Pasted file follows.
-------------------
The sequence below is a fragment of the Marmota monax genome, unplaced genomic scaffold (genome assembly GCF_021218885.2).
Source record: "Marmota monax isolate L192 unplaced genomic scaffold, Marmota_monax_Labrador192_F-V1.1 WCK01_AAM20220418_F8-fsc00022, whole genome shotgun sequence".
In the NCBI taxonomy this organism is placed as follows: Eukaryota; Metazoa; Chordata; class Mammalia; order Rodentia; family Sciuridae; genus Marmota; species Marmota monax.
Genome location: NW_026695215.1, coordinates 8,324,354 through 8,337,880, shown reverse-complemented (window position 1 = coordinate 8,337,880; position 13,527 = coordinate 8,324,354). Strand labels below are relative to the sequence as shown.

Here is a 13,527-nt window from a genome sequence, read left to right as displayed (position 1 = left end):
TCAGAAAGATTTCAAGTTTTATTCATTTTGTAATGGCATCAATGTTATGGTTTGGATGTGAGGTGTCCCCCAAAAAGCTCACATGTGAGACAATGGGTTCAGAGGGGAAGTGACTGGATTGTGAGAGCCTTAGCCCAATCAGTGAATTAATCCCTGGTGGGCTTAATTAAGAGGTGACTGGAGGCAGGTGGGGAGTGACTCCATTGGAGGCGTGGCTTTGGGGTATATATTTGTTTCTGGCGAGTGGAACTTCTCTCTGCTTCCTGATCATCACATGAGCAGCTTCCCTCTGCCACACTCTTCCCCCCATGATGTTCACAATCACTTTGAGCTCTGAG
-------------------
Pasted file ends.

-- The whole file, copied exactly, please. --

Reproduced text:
The sequence below is a fragment of the Marmota monax genome, unplaced genomic scaffold (genome assembly GCF_021218885.2).
Source record: "Marmota monax isolate L192 unplaced genomic scaffold, Marmota_monax_Labrador192_F-V1.1 WCK01_AAM20220418_F8-fsc00022, whole genome shotgun sequence".
In the NCBI taxonomy this organism is placed as follows: Eukaryota; Metazoa; Chordata; class Mammalia; order Rodentia; family Sciuridae; genus Marmota; species Marmota monax.
Genome location: NW_026695215.1, coordinates 8,324,354 through 8,337,880, shown reverse-complemented (window position 1 = coordinate 8,337,880; position 13,527 = coordinate 8,324,354). Strand labels below are relative to the sequence as shown.

Here is a 13,527-nt window from a genome sequence, read left to right as displayed (position 1 = left end):
TCAGAAAGATTTCAAGTTTTATTCATTTTGTAATGGCATCAATGTTATGGTTTGGATGTGAGGTGTCCCCCAAAAAGCTCACATGTGAGACAATGGGTTCAGAGGGGAAGTGACTGGATTGTGAGAGCCTTAGCCCAATCAGTGAATTAATCCCTGGTGGGCTTAATTAAGAGGTGACTGGAGGCAGGTGGGGAGTGACTCCATTGGAGGCGTGGCTTTGGGGTATATATTTGTTTCTGGCGAGTGGAACTTCTCTCTGCTTCCTGATCATCACATGAGCAGCTTCCCTCTGCCACACTCTTCCCCCCATGATGTTCACAATCACTTTGAGCTCTGAG